Ivanka Trump won a new batch of trademarks this month in China for a range of items from chocolate to coffins.
Ivanka Trump bags trademarks in China, and a whole bunch of ethics questions
It’s a victory for her in a country well known for its “trademark squatters” – people who profiteer from trademarking someone else’s names and brands – if her company ever decides to make and sell those things.
But the approvals have raised questions of conflicts of interest because her father, President Donald Trump, had been engaged in trade negotiations with the Chinese government when it granted his daughter the trademarks.
“When foreign governments do business with Ivanka Trump, they know that they are dealing with the favored daughter of the US president who also works in her father’s White House,” wrote ethics watchdogs Fred Wertheimer and Norman Eisen.
“Some countries will no doubt see this as a way to curry favor with President Trump. Other countries may see the business requests made by his daughter’s company as requests they cannot refuse.”
China’s State Administration for Industry and Commerce had given Ivanka Trump’s trademarks a greenlight around the time her father vowed to save a Chinese firm crippled by US sanctions.
President Xi of China, and I, are working together to give massive Chinese phone company, ZTE, a way to get back into business, fast. Too many jobs in China lost. Commerce Department has been instructed to get it done!— Donald J. Trump (@realDonaldTrump) May 13, 2018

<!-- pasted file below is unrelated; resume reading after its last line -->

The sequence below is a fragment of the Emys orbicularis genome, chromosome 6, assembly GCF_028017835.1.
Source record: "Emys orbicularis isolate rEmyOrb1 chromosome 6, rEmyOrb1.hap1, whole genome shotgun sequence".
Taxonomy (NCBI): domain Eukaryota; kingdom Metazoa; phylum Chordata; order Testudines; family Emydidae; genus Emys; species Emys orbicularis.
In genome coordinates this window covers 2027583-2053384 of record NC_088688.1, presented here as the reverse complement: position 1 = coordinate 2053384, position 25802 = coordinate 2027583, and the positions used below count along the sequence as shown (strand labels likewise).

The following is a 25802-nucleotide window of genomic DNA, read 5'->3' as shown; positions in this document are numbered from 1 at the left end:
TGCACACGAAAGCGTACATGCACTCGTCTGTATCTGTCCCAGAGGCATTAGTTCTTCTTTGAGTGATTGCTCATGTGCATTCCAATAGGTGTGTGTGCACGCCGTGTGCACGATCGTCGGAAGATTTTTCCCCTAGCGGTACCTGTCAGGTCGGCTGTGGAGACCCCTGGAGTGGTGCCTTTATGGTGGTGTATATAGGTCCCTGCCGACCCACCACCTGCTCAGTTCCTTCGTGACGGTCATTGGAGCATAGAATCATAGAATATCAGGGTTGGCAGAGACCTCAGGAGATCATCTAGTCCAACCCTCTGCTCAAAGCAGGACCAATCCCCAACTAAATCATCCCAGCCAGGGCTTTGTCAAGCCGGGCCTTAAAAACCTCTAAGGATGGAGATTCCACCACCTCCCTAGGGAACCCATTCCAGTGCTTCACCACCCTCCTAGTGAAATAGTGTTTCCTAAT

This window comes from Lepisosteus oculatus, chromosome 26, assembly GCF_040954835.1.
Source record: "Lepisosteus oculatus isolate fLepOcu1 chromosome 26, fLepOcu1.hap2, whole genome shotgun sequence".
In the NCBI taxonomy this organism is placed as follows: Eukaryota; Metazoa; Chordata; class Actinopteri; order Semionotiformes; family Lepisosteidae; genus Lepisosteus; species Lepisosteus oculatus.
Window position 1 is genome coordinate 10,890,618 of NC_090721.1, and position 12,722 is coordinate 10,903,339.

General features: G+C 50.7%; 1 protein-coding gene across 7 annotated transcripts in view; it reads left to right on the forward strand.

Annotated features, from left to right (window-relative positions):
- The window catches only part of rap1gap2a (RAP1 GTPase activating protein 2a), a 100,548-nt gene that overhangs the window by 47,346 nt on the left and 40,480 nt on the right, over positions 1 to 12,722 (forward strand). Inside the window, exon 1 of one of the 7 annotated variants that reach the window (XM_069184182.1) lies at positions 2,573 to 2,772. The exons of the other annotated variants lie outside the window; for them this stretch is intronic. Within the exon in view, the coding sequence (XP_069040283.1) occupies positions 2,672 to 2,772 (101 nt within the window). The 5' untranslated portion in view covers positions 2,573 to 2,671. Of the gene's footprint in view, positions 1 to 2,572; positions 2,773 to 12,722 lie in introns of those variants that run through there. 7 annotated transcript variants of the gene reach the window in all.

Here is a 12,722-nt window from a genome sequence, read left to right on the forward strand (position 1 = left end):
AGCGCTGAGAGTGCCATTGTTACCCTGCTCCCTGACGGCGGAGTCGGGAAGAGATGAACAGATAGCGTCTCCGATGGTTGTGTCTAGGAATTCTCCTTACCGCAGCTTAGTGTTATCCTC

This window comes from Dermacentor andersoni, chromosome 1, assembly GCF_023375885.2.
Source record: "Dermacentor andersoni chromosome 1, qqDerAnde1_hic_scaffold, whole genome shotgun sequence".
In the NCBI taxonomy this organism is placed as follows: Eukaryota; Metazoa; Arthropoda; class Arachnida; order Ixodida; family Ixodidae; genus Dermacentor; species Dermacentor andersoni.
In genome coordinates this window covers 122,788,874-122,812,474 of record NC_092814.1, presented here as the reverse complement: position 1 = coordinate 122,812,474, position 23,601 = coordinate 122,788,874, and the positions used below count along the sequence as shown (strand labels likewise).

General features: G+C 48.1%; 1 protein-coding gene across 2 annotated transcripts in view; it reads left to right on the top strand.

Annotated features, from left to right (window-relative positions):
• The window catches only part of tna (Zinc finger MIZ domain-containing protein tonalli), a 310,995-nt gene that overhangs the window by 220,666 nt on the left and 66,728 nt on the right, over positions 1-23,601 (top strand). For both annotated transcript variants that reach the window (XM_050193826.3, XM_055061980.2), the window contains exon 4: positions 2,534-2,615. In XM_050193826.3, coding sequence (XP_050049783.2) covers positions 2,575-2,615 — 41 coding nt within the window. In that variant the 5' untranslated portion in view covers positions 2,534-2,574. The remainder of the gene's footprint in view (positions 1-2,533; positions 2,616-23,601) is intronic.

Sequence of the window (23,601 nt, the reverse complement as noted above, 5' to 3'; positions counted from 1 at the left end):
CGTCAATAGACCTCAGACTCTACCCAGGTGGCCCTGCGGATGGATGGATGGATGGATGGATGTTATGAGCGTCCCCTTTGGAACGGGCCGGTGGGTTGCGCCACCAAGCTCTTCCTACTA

Before the latest scrutiny on the first daughter, President Trump himself was subjected to accusations of conflicts of interest after China granted his company, the Trump Organization, approval of dozens of trademarks of his name shortly after he took office.
The questions have stemmed in part from President Trump’s active family businesses, and his unusual move to bring his children in as official advisers.
Before taking a formal job as a presidential advisor at the White House, Ivanka Trump ran a clothing and jewelry business under her name. After her father took office, she stepped back from management of the brand to avoid conflicts of interest.
Foreign companies in China routinely apply for trademarks for goods and services to protect their brands, regardless of whether they sell those products.
In Trump’s case, the need to fend off “trademark squatters” in the country isn’t unfounded.
In February 2017, days after Trump was sworn into office, Chinese companies filed at least 65 applications to use “Ivanka” as a trademark for their products.